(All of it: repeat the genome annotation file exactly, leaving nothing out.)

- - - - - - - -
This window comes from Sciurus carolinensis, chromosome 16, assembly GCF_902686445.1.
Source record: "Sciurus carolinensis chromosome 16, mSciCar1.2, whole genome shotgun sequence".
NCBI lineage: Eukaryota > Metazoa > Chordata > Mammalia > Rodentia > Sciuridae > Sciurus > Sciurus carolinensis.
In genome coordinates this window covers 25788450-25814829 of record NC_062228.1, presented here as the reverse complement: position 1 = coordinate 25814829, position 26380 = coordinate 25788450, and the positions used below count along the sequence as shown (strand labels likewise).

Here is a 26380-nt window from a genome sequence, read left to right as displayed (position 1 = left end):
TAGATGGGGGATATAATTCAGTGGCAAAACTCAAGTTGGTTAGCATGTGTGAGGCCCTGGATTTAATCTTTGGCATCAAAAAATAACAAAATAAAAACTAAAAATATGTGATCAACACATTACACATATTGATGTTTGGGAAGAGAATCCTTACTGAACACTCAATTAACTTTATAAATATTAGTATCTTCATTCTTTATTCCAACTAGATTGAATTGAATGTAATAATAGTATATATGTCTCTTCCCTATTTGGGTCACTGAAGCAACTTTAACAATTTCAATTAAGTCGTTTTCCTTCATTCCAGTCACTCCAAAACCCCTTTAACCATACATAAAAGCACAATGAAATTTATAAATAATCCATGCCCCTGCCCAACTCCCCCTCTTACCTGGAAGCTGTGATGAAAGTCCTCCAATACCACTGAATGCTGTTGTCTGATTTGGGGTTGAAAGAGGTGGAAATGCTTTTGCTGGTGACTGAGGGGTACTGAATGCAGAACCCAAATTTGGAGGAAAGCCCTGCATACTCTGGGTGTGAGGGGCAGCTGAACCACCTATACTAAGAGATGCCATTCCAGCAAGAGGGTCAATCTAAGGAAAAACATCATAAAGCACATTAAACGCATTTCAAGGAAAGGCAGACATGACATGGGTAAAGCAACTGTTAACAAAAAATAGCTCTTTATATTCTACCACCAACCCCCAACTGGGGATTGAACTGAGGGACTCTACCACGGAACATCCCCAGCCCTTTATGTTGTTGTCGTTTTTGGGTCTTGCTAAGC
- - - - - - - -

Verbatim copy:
This window comes from Sciurus carolinensis, chromosome 16, assembly GCF_902686445.1.
Source record: "Sciurus carolinensis chromosome 16, mSciCar1.2, whole genome shotgun sequence".
NCBI lineage: Eukaryota > Metazoa > Chordata > Mammalia > Rodentia > Sciuridae > Sciurus > Sciurus carolinensis.
In genome coordinates this window covers 25788450-25814829 of record NC_062228.1, presented here as the reverse complement: position 1 = coordinate 25814829, position 26380 = coordinate 25788450, and the positions used below count along the sequence as shown (strand labels likewise).

Here is a 26380-nt window from a genome sequence, read left to right as displayed (position 1 = left end):
TAGATGGGGGATATAATTCAGTGGCAAAACTCAAGTTGGTTAGCATGTGTGAGGCCCTGGATTTAATCTTTGGCATCAAAAAATAACAAAATAAAAACTAAAAATATGTGATCAACACATTACACATATTGATGTTTGGGAAGAGAATCCTTACTGAACACTCAATTAACTTTATAAATATTAGTATCTTCATTCTTTATTCCAACTAGATTGAATTGAATGTAATAATAGTATATATGTCTCTTCCCTATTTGGGTCACTGAAGCAACTTTAACAATTTCAATTAAGTCGTTTTCCTTCATTCCAGTCACTCCAAAACCCCTTTAACCATACATAAAAGCACAATGAAATTTATAAATAATCCATGCCCCTGCCCAACTCCCCCTCTTACCTGGAAGCTGTGATGAAAGTCCTCCAATACCACTGAATGCTGTTGTCTGATTTGGGGTTGAAAGAGGTGGAAATGCTTTTGCTGGTGACTGAGGGGTACTGAATGCAGAACCCAAATTTGGAGGAAAGCCCTGCATACTCTGGGTGTGAGGGGCAGCTGAACCACCTATACTAAGAGATGCCATTCCAGCAAGAGGGTCAATCTAAGGAAAAACATCATAAAGCACATTAAACGCATTTCAAGGAAAGGCAGACATGACATGGGTAAAGCAACTGTTAACAAAAAATAGCTCTTTATATTCTACCACCAACCCCCAACTGGGGATTGAACTGAGGGACTCTACCACGGAACATCCCCAGCCCTTTATGTTGTTGTCGTTTTTGGGTCTTGCTAAGC